2001 champion Mike Olsen.   Now that he’s earned a Thompson trophy, Kobyluck is looking to get a championship trophy before the season is out.

“We’ll take it.  We’ve got the point lead and that is where we want to be.  Now it’s ours to make sure we keep.  We’re just trying to take it one race at a time and get the best possible finish.  We’ll see how it all shapes out.  Getting in victory lane certainly helps our cause.”

The NASCAR Busch East Series returns to action on July 8th at Lake Erie Speedway (PA).

Homestate Driver Wins Busch East Race and Takes Point Lead
There are currently four tracks in the state of Connecticut where full-sized cars race.  All four have different personalities.  The road course at Lime Rock Park is a combination of low and high speed turns, Waterford Speedbowl is a tight bullring where drivers have to stay up on the wheel and rub a few fenders to succeed, Stafford Motor Speedway is a unique oval where you have to combine finesse and aggression to finish well and Thompson International Speedway is a fast track where the turns come up in a hurry and misjudging your competitor by just a hair will send you into the wall hard.
All four tracks host the NASCAR Busch East Series.  So for a Connecticut driver on the tour, winning at all four tracks is a major accomplishment. 

On Thursday night, Uncasville’s Matt Kobyluck captured the final trophy that he needed to claim for that accomplishment.  By winning the 100-lap Busch East event at Thompson, Kobyluck has now swept all of the Connecticut tracks with his #40 Mohegan Sun machine.

“This feels great,” said Kobyluck.  “I’ve never been in victory lane here at Thompson and it’s a pretty cool place.  It’s a fun racetrack to run.  We’ve always ran pretty decent here with some top-fives, but we’ve never really had a car good enough to win.”
Matt Kobyluck has conquered one more victory lane in the State of Connecticut.  (Glen Davis Photos / www.glensphotos.com)
Kobyluck got his feet wet in racing by entering the Late Model class at Waterford in 1993 and even then, he hoped to be able to make a mark like this in his homestate someday.

“It was always in the back of my mind,” said Kobyluck.  “Everyone races for a reason and you obviously race to win races and championships.”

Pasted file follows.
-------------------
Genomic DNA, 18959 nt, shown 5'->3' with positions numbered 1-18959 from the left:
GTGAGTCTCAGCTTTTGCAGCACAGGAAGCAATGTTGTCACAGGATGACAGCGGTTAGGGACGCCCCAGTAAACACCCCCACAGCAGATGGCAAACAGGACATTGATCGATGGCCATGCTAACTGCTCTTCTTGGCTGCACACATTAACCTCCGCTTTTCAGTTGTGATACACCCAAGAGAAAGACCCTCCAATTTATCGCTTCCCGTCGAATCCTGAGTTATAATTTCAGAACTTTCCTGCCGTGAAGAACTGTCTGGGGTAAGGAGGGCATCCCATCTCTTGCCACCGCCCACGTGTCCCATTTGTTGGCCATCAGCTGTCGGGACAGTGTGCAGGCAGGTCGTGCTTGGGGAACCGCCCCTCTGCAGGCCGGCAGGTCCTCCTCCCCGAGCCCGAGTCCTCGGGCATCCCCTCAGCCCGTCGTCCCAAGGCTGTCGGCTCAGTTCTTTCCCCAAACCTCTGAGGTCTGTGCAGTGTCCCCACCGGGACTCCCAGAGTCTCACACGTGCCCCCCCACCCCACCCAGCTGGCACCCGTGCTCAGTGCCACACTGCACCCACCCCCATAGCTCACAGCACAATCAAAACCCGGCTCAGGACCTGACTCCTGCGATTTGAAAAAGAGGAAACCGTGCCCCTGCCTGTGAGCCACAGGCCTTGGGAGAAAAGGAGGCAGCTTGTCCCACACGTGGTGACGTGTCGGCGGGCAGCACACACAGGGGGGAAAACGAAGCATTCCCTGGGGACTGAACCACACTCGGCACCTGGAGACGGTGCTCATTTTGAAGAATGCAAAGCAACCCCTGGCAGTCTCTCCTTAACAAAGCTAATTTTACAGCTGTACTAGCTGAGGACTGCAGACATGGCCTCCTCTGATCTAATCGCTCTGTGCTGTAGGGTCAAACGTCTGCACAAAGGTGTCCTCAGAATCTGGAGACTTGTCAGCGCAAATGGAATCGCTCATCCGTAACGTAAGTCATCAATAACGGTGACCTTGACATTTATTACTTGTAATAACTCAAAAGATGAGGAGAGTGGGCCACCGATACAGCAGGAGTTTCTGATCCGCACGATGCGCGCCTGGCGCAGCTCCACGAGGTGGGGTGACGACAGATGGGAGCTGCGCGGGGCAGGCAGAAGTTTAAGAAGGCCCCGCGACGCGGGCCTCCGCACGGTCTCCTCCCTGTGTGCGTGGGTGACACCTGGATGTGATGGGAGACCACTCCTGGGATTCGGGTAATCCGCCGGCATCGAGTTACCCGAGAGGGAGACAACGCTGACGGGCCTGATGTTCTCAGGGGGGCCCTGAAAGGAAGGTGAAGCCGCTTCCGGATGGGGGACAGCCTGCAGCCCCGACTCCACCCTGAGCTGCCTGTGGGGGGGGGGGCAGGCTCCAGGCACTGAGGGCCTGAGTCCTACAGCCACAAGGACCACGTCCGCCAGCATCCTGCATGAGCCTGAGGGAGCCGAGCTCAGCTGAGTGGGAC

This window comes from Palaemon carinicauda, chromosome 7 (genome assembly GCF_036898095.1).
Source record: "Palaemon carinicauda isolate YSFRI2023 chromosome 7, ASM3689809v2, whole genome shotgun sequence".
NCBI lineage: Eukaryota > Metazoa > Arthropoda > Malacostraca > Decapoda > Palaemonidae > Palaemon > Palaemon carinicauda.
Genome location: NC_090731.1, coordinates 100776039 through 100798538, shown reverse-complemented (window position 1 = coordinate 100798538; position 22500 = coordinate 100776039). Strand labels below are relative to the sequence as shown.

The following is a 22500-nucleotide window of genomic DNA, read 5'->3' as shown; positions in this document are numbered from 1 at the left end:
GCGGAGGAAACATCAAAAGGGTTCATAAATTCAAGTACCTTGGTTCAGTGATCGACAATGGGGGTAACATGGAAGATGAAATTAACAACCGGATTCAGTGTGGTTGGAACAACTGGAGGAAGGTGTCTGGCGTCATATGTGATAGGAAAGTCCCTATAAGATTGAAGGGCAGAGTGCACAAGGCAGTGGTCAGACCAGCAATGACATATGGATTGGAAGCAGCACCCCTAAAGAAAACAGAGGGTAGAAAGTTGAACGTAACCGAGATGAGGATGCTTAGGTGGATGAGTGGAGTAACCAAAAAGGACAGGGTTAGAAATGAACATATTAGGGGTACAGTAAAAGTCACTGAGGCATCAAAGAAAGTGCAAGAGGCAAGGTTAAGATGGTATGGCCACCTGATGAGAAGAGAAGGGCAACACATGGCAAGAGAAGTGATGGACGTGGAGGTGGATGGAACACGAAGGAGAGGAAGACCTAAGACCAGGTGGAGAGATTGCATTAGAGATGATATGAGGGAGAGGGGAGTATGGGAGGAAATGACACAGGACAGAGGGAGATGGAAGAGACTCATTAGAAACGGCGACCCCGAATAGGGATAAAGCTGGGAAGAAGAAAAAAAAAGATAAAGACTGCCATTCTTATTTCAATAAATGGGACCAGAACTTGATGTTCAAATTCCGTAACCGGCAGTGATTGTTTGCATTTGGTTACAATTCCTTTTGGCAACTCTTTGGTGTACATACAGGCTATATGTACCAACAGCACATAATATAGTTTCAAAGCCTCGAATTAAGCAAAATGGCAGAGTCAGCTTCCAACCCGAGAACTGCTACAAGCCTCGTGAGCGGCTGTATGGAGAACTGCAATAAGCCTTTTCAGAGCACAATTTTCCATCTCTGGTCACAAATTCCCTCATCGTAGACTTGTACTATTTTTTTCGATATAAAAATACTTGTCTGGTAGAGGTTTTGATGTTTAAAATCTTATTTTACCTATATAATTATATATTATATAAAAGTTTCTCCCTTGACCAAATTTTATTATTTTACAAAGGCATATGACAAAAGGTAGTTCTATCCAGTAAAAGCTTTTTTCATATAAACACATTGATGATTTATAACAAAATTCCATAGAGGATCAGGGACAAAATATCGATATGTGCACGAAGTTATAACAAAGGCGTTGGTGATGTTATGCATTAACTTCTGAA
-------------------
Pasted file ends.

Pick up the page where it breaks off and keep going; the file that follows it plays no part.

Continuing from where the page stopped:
The journey to victory lane was a relatively easy one for Kobyluck.  He started third and had a catbird’s seat when the two front row starters, Sean Caisse and Eddie MacDonald, ran into problems.  MacDonald was the first to encounter bad luck when he had electrical problems on the start and lost three laps.  Then, what was shaping up to be a great battle between Caisse and Kobyluck ended on lap 14 when Caisse pulled into the infield with a shattered driveshaft.

Kobyluck believes that the end result would have been the same though even if Caisse had lasted the entire race.
“I think that on the initial start, that we were pretty equal,” said Kobyluck.  “But I honestly think that as the race went on, we definitely would have had a better car.  You just know when you have a great car and I’m not so sure that they would have been able to hang with us.  Unfortunately, they had a bad night and we never got to find out.  We were able to capitalize on it and that is the name of this game.

“We deserved to be in victory lane and fortunately we were able to seal the deal.  We had a good race.  The team performed well, the car performed incredibly well.  The car was right tonight.”

While Kobyluck was the one who took the checkered flag, he was not the only driver with reason to celebrate after the race.  Fellow podium finishers Brian Hoar and Charles Lewandoski had reasons to be proud as well, thanks to the circumstances of their finishes.
Hoar wrecked his #45 car hard on the second lap of practice.  His team put it back together again, in doing so missed out on most of the remaining practice during the day.  That didn’t seem to matter, as the #45, despite some rear end damage that was still evident by looking under the car, was strong enough to run in Kobyluck’s tire tracks all night long.

But was finishing second on this night good enough for Hoar?

“You’re damn right it was,” said Hoar.  “After the way that we started the day, that was a great run.

“Matt had almost a perfect car.  We didn’t quite have a perfect car.  On longer runs, I had a better car.  If there were 10-15 laps, I could gain just a little bit, but after those restarts he would just smoke me in turns three and four.”      
Charles Lewandoski scored his career best Busch East/Busch North finish at Thompson.
Lewandoski brought his streak of consecutive top-10 finishes to four at Thompson.  Before the 2006 season started, he had never finished in the top-10 for a Busch East/North event.  Now four races into the year, he hasn’t finished out of the top-10 yet.

“I’m just so proud of this team,” said Lewandoski.  “I’ve got some great people on this team and several of our competitors have also been helping us out.  To start the season out this way and to finish in the top-three at Thompson is great.”

Speed51.com will have more from both Hoar and Lewandoski coming up next week in our Busch East leftovers.
John Cerbone (#98) and Jeff Anton (#30) were among the many drivers who had bad nights.
Behind top three finishers, it was a rough night.  Nearly half of the race laps were contested under caution.  One yellow flag period was even extended when a tow truck got stuck in the infield mud.  It was that kind of night.

Among those involved in wrecks or spins during the evening were rookie John Freeman {who ran as high as fourth in his Thompson debut before getting booted from behind), John Cerbone, James Civali, Patrick Dupee, Pierre Bourque and Rich Gould.

With the victory, Kobyluck takes over the Busch East point lead by an unofficial margin of 14 markers over
Kobyluck (#40) and Brian Hoar (#45) dice it up on a late-race restart.